When you hear the term “AI” these days, you probably think first about virtual assistants like Alexa. Or maybe it’s another kind of bot you can chat with on websites or within messaging apps like Facebook Messenger. These virtual agents and chatbots are the face of AI.
However, for businesses using automation to create more scalable and resilient customer service, there’s another, arguably more important application of AI. We call it predictive routing.
In short, predictive routing is when AI chooses what it believes is the most effective and efficient way to resolve a customer inquiry. Companies deploying AI-powered automation solutions like Directly can instantly take the first message typed by a customer — and usher them down the fastest path to resolution. That could mean a virtual agent responds by sending information to a customer, answering their question directly, or it might mean routing the customer to a human agent with the most relevant expertise. AI is, essentially, an usher.
Routing of customer support inquiries, of course, isn’t new. Switchboard operators have partially been replaced by IVR phone systems as a means to usher callers to the most appropriate (human) call center agents. As conversational interfaces like SMS and messaging applications have taken a leading role in companies’ omnichannel customer support systems, predictive routing has become the new switchboard operator.
Benefits of predictive routing
Done right, predictive routing benefits everyone — including the business operations teams, call centers and agents, and ultimately a business’s customers.
For customers, predictive routing means answers. Fast. They type in a few words and they are ushered instantly to the right channel and information.
For customer service leaders, predictive routing is a foundational piece for automation. It can optimize the performance of their entire support system. Key metrics like resolution rate and response time will be improved with predictive routing. Ultimately, quicker response times means reduced costs.
For customer service (human) agents, predictive routing ensures agents handle the most relevant issues for their specific expertise. Mundane issues will be handled by automation via virtual agents — so that human agents can focus their energy on helping customers with more complex issues.
How our predictive routing works
Not all predictive routing systems are created equally. You’ve probably had an experience with a frustratingly dumb chatbot that either didn’t respond to what you’d typed, or completely misinterpreted your problem and sent you wildly irrelevant content. If you persevered, you might have typed the same question several different ways before, finally, you were routed to a human agent that could help. The problem: the AI wasn’t smart enough to recognize your intent.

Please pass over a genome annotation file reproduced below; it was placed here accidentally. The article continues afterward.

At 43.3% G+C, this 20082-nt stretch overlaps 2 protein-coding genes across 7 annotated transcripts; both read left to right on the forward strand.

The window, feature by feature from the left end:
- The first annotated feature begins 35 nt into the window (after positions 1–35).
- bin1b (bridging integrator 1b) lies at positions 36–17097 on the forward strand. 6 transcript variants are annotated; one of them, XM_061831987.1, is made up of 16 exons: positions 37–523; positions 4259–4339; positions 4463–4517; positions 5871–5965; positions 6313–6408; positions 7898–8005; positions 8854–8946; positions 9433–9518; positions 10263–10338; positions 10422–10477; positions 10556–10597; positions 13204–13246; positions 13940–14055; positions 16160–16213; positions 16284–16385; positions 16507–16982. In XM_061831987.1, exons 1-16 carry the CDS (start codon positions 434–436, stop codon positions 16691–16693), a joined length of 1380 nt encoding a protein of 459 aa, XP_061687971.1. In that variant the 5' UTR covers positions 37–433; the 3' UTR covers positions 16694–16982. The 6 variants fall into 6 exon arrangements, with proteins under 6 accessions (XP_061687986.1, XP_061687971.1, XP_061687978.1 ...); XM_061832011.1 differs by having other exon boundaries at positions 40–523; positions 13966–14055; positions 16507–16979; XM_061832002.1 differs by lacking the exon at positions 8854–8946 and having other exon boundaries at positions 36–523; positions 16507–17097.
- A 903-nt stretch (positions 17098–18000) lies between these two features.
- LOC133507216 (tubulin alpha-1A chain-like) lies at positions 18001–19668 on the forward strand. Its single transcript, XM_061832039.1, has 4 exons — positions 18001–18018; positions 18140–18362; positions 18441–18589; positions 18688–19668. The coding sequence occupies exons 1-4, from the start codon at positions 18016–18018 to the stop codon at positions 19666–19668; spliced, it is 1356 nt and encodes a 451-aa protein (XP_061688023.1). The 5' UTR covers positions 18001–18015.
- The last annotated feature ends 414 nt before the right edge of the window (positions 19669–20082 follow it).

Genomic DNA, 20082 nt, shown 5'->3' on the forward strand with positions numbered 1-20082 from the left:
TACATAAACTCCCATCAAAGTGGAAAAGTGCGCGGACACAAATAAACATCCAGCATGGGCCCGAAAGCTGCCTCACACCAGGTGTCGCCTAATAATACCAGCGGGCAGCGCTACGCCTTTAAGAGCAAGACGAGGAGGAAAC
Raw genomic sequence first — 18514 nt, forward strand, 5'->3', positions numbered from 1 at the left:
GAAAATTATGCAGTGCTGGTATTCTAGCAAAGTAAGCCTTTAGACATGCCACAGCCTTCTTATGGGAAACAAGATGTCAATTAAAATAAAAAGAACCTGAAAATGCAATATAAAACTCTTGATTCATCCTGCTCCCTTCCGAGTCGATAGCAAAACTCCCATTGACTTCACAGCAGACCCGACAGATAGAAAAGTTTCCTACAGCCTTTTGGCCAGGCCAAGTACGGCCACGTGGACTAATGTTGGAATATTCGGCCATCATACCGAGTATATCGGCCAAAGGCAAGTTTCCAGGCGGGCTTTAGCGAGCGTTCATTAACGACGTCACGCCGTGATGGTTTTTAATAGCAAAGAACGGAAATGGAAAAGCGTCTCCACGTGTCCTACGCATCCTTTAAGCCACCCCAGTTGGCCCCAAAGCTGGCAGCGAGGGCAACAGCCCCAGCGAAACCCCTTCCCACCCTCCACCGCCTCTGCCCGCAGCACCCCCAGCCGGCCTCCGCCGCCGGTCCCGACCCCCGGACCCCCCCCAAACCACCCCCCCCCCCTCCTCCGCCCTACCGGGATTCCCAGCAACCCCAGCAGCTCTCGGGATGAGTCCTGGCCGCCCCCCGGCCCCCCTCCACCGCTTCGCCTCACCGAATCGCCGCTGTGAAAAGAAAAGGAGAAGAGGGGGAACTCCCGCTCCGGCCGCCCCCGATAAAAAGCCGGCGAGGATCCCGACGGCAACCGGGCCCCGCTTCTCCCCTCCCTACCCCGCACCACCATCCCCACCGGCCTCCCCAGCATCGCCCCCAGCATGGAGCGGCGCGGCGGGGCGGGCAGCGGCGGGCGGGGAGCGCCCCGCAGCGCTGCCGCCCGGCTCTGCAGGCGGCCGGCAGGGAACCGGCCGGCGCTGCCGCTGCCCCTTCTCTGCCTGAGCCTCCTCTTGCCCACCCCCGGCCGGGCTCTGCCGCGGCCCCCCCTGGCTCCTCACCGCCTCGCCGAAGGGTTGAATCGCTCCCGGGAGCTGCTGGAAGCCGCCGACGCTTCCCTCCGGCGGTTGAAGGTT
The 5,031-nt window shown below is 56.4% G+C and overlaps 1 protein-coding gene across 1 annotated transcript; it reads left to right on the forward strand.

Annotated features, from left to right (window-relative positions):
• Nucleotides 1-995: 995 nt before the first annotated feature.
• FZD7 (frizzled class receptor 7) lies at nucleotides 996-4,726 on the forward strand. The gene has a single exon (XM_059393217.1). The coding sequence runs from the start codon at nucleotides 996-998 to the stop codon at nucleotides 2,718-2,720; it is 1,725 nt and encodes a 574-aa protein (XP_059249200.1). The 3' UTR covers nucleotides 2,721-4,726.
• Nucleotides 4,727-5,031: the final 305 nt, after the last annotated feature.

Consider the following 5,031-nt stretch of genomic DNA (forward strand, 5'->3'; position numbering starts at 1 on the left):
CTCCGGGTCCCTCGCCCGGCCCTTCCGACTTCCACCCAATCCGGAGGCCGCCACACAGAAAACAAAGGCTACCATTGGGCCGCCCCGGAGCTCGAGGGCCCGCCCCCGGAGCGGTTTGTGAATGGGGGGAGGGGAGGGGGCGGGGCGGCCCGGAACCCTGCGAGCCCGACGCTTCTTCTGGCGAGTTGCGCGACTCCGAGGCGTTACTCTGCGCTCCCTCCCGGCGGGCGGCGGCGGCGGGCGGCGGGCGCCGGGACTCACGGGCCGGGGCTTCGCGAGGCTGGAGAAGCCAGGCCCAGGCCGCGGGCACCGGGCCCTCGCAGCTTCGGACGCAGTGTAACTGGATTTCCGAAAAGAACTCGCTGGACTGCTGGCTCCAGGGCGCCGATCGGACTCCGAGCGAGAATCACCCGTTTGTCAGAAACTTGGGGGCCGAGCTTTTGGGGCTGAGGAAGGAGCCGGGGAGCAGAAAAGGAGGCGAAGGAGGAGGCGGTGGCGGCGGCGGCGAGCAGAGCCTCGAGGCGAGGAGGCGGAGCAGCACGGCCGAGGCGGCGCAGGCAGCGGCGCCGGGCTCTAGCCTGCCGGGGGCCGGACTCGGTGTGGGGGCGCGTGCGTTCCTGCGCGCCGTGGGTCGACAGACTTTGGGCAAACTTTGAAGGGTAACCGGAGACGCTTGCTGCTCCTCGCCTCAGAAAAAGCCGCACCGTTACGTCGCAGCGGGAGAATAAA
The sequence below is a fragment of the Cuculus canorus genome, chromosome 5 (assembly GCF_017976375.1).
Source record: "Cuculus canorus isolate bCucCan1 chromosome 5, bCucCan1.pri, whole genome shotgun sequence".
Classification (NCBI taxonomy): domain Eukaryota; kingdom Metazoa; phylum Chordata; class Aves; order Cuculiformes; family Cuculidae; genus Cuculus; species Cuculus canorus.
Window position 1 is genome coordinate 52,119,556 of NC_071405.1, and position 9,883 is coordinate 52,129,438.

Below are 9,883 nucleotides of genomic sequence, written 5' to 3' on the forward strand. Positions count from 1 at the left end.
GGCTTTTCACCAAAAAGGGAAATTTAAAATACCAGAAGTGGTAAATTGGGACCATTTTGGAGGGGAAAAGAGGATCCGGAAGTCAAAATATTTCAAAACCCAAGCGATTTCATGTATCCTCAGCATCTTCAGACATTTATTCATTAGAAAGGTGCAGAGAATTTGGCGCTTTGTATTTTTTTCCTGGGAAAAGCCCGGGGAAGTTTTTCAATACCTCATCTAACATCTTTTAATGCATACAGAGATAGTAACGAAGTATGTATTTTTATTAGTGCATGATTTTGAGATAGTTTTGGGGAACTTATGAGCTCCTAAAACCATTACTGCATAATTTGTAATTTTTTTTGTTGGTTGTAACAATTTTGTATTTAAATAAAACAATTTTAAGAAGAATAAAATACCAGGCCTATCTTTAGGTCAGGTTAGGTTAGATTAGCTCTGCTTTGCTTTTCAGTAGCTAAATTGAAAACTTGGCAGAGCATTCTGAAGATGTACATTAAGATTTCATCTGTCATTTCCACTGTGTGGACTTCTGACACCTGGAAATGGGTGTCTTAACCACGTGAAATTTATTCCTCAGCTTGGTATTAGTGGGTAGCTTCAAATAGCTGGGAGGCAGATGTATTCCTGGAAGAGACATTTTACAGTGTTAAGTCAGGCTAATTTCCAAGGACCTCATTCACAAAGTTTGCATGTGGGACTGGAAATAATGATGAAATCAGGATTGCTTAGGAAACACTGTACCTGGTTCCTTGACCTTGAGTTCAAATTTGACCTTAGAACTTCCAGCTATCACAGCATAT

The key to any predictive routing system is the intelligence of your AI — and specifically how an AI system is trained through a steady stream of data and human feedback.
I recently wrote a post about how we help companies understand their ecosystem through ingesting historical data, and use a combination of machine learning and human analysis to identify customer intents. We determine the best course of handling these intents through an algorithmic process — and human training.
Our algorithm typically chooses to route issues to one of three audiences: automatic responses, an external community expert, or a company’s internal agent. With each issue, those audiences have a confidence score that represents the likelihood of resolving the issue. This confidence score, based on a combination of past performance and continuous human training, is ultimately how predictive routing makes decisions.
Better predictions: Tapping the collective intelligence of community experts
An important part of Directly’s intelligent automation platform is how we help companies tap their most passionate users and brand advocates to serve as an extension of customer service. The community experts can help augment internal support teams by resolving questions related to their own experiences as customers and super-users. As I mentioned above, our predictive routing system will sometimes usher inquiries directly to these experts. (Directly Experts have been instrumental in helping customer support teams “keep the lights on” during the COVID-19 crisis.)
These experts also play an ongoing role in training the predictive routing algorithm. AI needs a continuous influx of data and human training to be intelligent — and to be dynamic as business ecosystems change. It’s very difficult for internal teams with finite resources to be able to continuously provide the feedback AI-powered automation needs to be effective. So, our automation platform empowers and incentivizes sometimes thousands of experts to perform small tasks on a daily basis. All of these continuous bits of feedback collectively fuel the AI’s intelligence. As this collective intelligence — or “collective IQ,” to borrow a term from PC pioneer Doug Engelbart — scales, the predictive routing becomes more effective.
With more training, AI just keeps getting better.
With quarantines and shelter-in-place orders causing contact centers to close, COVID-19 has forced many in our industry to re-think how we provide customer support. Companies such as Microsoft, Samsung, Airbnb, and Autodesk are using Directly’s AI platform to deploy intelligent virtual agents and predictive routing — and leverage a network of community experts to train AI and augment internal customer support. Our customers rely on us to resolve up to 80% of all contact center volume with a collective CSAT of more than 92%. Set up a demo of our platform today.